Did you know that most people have a den of lions outside their homes? Proverbs 22:13 describes the situation this way: “The slothful man saith, There is a lion without, I shall be slain in the streets.”
This pithy scripture captures a common aspect of human nature. Motivated by selfishness, laziness and fear, it goes to great lengths and concocts ridiculous excuses to avoid work, responsibility and risk. We have seen this demonstrated en masse in people’s willingness to be locked down inside their homes because of a “pandemic.”
The original Hebrew word for lion here means images of lions. The lion outside the lazy man’s house in this proverb is not real. It is imagined in order to justify avoiding responsibility. The Jamieson, Fausset and Brown Commentary explains that the slothful person invents “imaginary dangers to excuse his indolence in staying at home, instead of going forth into active business.” Soncino commentary says the lazy man “invents a fantastic reason for not going about his business.”
Are there “lions” prowling outside your door?
Time can be a lion. Stretched between work, our responsibilities as husbands, fathers, wives, mothers, grandparents and children, and serving God, our lives can feel crowded. But do we exaggerate our time constraints to justify inactivity or to avoid responsibilities like prayer and Bible study? I just don’t have time is often a fake lion.
Sickness can be a lion. The Bible provides guidelines for quarantine, separating yourself to protect others from contagion and to help you recover. But we can easily exploit a health issue to avoid going out and fulfilling our duties. If we do this, we are concocting an imaginary lion.
Money is a common variety of lion. Lack of money can be the perfect excuse for inactivity. We look out the window and see this lion pacing at the door and conclude that we cannot help someone, cannot serve someone, cannot fix something. Money does limit us, but it can be easy to exaggerate how much.
Your human nature can easily exaggerate family situations, physical issues, intellectual plainness, personality traits, shyness and other character obstacles into lions. Even Moses, speaking directly to God, attempted to evade his responsibility to free the Israelites by exaggerating his vocal impediment, even though God obviously knew about it and gave him that responsibility regardless (Exodus 4:10). Human nature can easily transform a kitty-size issue into a lion-size menace.
The first step to overcoming this proclivity is to understand what motivates these thoughts. Matthew Henry’s commentary states of the slothful person in Proverbs 22:13: “He talks of a lion without, but considers not his real danger from the devil, that roaring lion, which is in bed with him, and from his own slothfulness, which kills him.”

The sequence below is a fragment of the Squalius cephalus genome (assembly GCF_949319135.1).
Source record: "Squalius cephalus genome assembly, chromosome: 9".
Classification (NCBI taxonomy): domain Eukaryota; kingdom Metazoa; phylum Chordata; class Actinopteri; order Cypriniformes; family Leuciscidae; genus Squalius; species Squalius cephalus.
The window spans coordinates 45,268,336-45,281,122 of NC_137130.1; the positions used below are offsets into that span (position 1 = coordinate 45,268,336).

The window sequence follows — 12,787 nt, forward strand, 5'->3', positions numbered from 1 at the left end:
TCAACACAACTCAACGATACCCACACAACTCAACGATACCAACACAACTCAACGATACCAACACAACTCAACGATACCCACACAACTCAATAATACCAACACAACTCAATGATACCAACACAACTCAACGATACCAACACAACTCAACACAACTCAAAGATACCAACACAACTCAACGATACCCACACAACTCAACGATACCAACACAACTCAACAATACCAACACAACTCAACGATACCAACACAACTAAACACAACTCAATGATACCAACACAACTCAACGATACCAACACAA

The real lion in this proverb is not the imaginary one; it’s human nature, inspired by Satan the devil!
“Be sober, be vigilant; because your adversary the devil, as a roaring lion, walketh about, seeking whom he may devour” (1 Peter 5:8). Human nature is influenced by Satan, who exaggerates imaginary lions to achieve his goal of making us uncertain, weak, lazy and inactive.
“Satan is subtle,” Trumpet editor in chief Gerald Flurry writes in The Epistles of Peter—A Living Hope. “He has different messages for different people—he knows our weaknesses and how to attack us specifically.”
The Apostle Peter tells us to counteract the lion by being “sober” and “vigilant.” Being sober means being collected in spirit, temperate, circumspect, self-aware and clued in to your thoughts and motivations. Strive to recognize when you are searching for excuses to escape responsibility. Being vigilant means giving strict attention to and being active. Satan and the imaginary lions he seeks to concoct in our minds are defeated through robust action, activity and energy. To really conquer, we must be “doers of the word” (James 1:22).
If you struggle with a habit of avoiding prayer, for example, stop mulling over the reasons and take action. If you find yourself formulating excuses to avoid getting together with people, pick up the phone and invite someone over. You will be surprised at how fast lions will flee in the face of action!
When we conquer imaginary lions through activity and energy, and through God’s help, we are doing more than overcoming excuses created to justify inactivity and laziness. We are defeating the influence of the real lion in our lives. By conquering your imaginary lions, you will conquer the real lion, Satan the devil.
Become a more effective Christian: Conquer your lions!